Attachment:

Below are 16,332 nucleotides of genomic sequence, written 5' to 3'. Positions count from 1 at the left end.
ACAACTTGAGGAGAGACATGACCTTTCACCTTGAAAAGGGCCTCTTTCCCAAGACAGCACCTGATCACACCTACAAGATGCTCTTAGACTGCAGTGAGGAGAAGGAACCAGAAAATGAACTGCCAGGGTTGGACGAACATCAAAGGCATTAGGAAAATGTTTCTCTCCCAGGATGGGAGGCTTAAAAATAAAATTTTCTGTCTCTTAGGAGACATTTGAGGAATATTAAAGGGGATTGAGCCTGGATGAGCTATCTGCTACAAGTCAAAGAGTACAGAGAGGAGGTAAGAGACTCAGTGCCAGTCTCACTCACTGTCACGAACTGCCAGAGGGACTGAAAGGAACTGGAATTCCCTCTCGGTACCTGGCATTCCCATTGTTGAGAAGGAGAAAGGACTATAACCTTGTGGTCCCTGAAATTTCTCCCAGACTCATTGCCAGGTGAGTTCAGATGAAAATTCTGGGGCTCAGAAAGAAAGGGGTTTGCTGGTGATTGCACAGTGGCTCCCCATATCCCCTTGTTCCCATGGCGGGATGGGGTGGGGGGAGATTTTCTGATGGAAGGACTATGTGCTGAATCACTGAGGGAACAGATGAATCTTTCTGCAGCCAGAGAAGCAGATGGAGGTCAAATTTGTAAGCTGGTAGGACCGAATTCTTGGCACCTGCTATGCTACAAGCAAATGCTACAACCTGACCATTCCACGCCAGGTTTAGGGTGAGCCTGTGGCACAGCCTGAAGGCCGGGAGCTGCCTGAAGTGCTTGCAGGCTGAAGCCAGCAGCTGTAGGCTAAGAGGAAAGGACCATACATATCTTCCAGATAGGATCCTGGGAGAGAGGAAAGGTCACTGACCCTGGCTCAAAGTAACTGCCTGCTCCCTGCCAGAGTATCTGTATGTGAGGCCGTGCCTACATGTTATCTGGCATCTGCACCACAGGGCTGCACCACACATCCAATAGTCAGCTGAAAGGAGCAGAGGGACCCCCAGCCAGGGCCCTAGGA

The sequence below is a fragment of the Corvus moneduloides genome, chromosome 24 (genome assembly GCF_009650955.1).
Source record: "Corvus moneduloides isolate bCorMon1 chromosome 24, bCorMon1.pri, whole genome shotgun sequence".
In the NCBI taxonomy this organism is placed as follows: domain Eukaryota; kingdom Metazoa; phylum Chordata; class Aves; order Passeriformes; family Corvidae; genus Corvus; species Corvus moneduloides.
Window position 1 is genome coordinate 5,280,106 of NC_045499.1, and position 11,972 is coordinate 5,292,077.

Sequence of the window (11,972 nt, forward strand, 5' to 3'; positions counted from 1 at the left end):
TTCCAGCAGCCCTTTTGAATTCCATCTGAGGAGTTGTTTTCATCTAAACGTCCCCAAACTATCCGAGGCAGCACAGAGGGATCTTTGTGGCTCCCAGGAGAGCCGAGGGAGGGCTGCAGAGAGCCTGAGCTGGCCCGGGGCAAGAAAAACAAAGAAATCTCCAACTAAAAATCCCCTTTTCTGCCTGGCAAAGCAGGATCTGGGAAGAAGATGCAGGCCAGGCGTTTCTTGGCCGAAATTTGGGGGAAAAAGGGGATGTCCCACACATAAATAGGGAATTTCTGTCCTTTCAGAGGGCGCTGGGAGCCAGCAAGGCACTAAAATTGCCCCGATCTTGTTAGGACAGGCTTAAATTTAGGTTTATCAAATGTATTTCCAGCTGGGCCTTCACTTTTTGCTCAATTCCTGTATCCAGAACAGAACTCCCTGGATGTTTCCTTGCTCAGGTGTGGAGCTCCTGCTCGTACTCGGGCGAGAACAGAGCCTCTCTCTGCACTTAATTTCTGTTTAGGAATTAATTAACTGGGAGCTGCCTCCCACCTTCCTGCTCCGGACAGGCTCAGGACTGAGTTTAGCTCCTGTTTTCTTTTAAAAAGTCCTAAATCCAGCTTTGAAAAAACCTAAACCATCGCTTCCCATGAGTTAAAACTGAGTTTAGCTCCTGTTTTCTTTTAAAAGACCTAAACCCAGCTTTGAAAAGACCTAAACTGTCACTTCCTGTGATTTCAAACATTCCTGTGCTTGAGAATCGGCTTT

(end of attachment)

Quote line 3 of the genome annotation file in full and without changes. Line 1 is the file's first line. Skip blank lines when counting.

The sequence below is a fragment of the Corvus moneduloides genome, chromosome 24 (genome assembly GCF_009650955.1).